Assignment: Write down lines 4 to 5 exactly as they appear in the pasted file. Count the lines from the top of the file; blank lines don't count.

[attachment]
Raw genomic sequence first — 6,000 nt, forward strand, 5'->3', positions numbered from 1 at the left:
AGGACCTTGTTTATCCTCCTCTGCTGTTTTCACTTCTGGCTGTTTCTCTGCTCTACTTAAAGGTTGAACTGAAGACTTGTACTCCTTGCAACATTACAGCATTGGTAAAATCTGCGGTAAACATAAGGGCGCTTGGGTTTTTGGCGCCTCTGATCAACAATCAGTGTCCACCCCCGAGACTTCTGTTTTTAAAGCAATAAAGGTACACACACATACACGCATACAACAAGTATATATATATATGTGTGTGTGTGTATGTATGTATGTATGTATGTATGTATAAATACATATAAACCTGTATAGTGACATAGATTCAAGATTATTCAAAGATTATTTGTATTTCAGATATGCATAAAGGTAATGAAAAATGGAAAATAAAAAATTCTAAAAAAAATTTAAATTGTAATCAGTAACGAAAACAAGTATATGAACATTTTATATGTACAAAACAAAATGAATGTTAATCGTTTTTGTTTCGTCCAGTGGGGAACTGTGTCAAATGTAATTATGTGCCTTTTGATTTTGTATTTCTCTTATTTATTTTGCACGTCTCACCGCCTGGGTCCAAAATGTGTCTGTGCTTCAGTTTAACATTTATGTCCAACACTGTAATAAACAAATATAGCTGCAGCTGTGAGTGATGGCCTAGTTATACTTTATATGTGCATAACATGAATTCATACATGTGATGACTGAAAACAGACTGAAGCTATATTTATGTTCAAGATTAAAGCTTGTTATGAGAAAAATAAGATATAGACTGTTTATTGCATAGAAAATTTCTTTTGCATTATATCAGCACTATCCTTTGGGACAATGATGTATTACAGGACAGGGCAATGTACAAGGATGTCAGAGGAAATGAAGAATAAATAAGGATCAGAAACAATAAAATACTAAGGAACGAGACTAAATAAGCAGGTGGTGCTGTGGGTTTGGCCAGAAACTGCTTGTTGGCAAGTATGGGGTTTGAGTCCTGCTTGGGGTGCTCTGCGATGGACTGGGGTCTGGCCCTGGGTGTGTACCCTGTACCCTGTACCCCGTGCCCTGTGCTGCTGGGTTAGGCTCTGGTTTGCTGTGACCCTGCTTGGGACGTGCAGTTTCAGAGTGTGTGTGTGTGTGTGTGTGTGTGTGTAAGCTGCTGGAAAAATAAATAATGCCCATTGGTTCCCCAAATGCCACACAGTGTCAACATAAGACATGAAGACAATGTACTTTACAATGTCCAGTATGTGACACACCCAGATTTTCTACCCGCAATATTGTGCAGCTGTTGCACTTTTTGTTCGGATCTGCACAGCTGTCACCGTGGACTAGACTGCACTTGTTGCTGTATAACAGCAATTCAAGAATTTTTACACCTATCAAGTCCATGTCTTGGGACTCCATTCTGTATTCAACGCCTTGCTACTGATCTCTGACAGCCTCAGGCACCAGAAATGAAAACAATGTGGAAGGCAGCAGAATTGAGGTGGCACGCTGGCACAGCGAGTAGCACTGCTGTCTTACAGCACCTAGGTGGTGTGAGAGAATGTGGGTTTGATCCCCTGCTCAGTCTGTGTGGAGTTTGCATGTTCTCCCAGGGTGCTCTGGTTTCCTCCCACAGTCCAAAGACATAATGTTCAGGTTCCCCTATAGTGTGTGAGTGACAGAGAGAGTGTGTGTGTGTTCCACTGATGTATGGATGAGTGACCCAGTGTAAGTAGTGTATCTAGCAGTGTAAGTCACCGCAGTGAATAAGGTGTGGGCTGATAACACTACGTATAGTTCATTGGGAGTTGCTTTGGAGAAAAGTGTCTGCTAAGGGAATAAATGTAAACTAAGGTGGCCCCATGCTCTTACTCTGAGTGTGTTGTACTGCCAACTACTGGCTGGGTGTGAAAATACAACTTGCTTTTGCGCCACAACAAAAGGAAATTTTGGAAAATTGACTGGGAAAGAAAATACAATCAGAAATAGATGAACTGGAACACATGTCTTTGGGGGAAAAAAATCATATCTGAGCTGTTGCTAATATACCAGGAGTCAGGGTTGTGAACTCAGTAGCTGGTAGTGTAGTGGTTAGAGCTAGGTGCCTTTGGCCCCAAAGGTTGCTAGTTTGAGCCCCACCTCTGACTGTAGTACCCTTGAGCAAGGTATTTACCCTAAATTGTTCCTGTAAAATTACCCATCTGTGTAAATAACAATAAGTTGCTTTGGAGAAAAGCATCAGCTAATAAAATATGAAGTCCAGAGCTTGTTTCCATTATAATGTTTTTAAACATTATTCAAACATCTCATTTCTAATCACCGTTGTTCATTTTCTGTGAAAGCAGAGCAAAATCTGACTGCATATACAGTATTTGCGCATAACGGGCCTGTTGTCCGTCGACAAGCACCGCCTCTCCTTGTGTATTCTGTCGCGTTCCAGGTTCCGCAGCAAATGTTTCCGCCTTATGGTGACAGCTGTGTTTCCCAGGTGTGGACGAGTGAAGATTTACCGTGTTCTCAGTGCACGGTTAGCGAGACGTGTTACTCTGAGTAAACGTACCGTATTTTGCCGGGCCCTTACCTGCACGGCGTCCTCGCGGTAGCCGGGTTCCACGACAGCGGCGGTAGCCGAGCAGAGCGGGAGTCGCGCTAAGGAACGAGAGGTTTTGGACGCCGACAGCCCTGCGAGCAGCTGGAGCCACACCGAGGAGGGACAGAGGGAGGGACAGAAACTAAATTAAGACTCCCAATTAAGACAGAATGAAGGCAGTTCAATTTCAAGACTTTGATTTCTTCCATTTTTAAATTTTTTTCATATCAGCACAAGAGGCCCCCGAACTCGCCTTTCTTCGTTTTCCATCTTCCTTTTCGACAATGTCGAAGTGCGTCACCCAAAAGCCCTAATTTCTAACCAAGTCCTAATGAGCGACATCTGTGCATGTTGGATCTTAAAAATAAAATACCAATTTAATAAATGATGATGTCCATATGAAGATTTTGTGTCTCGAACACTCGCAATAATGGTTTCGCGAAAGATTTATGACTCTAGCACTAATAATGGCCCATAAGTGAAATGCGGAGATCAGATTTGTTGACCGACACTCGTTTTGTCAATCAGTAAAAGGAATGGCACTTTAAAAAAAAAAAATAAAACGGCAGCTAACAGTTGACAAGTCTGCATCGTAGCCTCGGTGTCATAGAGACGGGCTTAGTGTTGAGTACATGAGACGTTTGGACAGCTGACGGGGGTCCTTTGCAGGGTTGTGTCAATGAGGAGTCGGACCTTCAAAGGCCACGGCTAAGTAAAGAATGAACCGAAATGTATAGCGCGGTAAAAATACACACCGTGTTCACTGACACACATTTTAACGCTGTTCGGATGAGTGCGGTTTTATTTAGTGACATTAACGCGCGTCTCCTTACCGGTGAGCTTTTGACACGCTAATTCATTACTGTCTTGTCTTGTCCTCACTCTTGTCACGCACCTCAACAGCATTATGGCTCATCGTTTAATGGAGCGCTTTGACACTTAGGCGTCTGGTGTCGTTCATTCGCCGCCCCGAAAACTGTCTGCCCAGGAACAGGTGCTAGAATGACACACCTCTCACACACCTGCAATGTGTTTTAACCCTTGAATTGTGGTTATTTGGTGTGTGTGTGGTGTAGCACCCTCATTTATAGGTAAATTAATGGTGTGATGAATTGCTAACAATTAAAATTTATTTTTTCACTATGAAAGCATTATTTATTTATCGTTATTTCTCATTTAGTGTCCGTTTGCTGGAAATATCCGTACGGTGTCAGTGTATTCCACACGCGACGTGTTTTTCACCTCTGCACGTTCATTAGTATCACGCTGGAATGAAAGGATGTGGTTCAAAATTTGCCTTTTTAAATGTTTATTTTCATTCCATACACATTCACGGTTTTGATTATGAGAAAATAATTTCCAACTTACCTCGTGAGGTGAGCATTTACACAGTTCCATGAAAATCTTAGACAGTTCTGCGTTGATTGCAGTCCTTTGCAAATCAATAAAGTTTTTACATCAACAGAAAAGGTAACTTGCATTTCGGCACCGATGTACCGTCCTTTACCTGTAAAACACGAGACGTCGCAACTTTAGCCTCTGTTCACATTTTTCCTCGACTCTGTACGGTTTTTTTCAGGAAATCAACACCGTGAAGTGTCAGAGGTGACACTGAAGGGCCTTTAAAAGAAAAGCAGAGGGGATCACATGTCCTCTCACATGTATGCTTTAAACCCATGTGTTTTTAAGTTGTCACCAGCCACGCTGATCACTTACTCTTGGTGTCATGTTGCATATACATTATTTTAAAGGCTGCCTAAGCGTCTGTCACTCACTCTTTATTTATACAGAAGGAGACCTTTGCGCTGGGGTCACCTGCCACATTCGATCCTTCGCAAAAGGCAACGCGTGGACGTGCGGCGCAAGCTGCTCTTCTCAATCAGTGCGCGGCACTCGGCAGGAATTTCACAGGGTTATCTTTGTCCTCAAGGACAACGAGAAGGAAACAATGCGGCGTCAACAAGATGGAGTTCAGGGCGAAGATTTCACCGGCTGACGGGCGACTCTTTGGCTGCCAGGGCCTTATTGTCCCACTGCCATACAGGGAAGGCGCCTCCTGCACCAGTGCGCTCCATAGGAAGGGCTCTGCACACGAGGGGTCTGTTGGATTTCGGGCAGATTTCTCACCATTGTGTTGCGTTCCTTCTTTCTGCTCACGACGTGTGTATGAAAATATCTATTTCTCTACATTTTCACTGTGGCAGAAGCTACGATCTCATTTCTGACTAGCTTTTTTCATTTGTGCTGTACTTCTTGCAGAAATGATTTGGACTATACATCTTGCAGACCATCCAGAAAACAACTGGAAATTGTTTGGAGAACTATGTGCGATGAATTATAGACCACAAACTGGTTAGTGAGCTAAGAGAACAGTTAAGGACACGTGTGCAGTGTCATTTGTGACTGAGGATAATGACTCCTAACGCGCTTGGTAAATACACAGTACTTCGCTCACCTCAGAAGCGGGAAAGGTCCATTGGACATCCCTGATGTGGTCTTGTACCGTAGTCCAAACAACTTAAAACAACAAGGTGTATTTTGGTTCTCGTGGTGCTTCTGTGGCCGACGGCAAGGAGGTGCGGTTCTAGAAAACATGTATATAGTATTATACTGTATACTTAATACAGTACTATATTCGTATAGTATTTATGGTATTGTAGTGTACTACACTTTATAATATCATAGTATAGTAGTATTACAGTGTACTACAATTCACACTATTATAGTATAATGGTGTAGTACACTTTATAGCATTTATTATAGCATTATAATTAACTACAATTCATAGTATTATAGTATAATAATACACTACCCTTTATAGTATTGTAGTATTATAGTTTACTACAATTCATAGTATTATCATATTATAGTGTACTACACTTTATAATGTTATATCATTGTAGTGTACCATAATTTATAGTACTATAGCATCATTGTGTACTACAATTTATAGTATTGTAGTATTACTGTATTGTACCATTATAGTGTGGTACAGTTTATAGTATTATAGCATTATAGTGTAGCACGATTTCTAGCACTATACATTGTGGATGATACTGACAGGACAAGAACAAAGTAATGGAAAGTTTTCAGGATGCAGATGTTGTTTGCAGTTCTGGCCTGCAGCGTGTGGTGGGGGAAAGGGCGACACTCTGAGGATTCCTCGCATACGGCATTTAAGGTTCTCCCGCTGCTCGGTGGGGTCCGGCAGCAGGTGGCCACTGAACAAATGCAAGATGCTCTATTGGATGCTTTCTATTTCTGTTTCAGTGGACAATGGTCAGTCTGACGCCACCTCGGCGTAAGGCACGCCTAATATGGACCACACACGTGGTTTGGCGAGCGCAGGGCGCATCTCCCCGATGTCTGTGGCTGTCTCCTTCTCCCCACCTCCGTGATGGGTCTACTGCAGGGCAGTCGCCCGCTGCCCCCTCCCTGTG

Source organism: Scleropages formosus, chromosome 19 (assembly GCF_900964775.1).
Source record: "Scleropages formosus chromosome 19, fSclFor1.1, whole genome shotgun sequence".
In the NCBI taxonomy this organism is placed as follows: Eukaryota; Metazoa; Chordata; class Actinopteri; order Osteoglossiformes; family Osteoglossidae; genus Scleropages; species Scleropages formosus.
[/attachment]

Source record: "Scleropages formosus chromosome 19, fSclFor1.1, whole genome shotgun sequence".
In the NCBI taxonomy this organism is placed as follows: Eukaryota; Metazoa; Chordata; class Actinopteri; order Osteoglossiformes; family Osteoglossidae; genus Scleropages; species Scleropages formosus.